After the tour I lost track of my new-found friends and made may way down to the aquarium to see me some otters! ..and various other marine life. It’s funny how things that were so very interesting and exciting in your youth can seem rather mundane in your adult years. While a bit boring, the aquarium was still a nice way to kill a few hours. It was late afternoon at this point and I had another hour to kill before the evening harbor cruise I had planned on taking, so I headed back to the zig-zag cafe for another round of amazing cocktails. While enjoying an amazing Monte Carlo I overheard the woman next to me discussing a book she had written called “Thank you for firing me.” As I was on a bit of a soul-searching mission and trying to figure out what exactly I wanted to do with myself career wise, I decided to very bluntly inject myself into her conversation. She was a very pleasant woman in her early 50’s, and as it turns out had previously been living in San Diego. I chatted with her and her husband for a while, and came to find out that she had written this book after being fired from her previous job and relocating to North-Eastern Washington. She said it was the best thing that had every happened to her and suggest I read her book (which I still plan on doing).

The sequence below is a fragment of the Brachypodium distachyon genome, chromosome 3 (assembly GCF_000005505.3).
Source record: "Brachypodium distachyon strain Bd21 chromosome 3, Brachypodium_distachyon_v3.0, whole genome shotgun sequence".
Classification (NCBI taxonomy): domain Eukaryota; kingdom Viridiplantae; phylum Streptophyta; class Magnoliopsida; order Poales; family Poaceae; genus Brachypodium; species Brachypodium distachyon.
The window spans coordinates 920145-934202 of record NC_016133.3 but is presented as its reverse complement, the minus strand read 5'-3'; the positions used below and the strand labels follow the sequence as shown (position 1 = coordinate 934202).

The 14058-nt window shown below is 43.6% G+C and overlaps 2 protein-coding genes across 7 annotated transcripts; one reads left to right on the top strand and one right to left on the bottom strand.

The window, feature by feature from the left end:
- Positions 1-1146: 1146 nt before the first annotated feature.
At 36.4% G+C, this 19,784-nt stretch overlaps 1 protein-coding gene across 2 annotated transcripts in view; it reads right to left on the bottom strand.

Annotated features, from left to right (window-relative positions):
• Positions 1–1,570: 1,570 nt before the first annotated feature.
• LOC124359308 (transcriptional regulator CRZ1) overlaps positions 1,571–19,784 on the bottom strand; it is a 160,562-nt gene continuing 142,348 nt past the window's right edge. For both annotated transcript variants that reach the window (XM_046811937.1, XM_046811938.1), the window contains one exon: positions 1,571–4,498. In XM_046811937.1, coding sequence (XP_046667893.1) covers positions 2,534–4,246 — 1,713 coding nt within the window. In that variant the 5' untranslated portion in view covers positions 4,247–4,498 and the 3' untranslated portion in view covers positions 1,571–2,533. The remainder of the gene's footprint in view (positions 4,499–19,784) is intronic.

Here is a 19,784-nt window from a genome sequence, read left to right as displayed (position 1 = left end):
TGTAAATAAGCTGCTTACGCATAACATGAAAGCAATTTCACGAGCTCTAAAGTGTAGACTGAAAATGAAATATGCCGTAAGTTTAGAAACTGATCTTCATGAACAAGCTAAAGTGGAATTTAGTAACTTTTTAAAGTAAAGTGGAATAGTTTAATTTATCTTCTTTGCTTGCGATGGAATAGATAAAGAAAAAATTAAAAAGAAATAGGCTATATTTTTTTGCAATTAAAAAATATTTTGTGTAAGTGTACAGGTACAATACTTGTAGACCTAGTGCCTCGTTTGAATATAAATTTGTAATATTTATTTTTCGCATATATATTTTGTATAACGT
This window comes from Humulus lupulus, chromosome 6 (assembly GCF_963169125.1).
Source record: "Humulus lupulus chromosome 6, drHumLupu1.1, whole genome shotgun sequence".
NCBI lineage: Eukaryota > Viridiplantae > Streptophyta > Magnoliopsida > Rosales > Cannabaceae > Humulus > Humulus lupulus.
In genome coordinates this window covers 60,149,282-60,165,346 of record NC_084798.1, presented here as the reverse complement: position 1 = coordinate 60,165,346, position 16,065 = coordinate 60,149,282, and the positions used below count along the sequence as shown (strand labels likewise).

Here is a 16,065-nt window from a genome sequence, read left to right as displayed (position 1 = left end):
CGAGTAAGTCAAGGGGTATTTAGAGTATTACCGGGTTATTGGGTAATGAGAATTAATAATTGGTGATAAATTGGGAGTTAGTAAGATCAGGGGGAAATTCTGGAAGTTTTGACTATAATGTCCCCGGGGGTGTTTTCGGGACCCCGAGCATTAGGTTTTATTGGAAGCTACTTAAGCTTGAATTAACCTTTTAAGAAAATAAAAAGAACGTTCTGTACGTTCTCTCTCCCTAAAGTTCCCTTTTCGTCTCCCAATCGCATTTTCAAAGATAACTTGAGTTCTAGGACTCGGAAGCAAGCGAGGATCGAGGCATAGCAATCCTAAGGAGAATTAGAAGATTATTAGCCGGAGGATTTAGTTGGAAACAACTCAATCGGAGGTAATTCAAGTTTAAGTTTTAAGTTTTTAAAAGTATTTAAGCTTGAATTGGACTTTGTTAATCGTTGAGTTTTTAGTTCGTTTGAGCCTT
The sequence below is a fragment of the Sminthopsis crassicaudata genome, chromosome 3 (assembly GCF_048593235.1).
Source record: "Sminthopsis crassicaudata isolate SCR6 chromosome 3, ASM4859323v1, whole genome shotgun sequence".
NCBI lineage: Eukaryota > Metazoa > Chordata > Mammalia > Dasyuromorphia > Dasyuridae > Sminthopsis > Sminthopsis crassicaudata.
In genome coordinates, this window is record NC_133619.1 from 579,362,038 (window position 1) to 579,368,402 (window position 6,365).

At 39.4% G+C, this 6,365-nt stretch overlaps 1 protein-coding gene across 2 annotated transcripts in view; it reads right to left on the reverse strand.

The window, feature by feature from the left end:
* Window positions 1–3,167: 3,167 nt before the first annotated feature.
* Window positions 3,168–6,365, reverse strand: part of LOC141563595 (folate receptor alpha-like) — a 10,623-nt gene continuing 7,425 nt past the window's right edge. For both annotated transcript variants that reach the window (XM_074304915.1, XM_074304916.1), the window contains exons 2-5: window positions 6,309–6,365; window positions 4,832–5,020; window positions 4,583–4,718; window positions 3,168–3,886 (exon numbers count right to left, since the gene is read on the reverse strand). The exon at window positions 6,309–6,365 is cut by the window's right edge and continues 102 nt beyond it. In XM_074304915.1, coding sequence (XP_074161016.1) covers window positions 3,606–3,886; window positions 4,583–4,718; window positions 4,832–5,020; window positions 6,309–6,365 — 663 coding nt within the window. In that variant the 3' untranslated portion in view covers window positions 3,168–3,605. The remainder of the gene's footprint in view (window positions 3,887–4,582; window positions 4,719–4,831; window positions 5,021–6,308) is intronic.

After finishing my drink, I made my way down to the docks to board the ship for the evenings harbor cruise. The views from the boat were spectacular, and I met a very nice older couple who were visiting Seattle on vacation. After the cruise I decided to take a break from the heat and retreated to the movie theater down the street. I purchased a ticket for “Inception” and found a seat in the rather crowded theater. I should probably mention that at this point, after the stop at the zig-zag cafe, and the bar on the boat, I was 3 or 4 cocktails deep and was rather drunk, which is the LAST thing you want to be while watching this movie. After finishing the movie, I made my way back to the hostel and called it a night.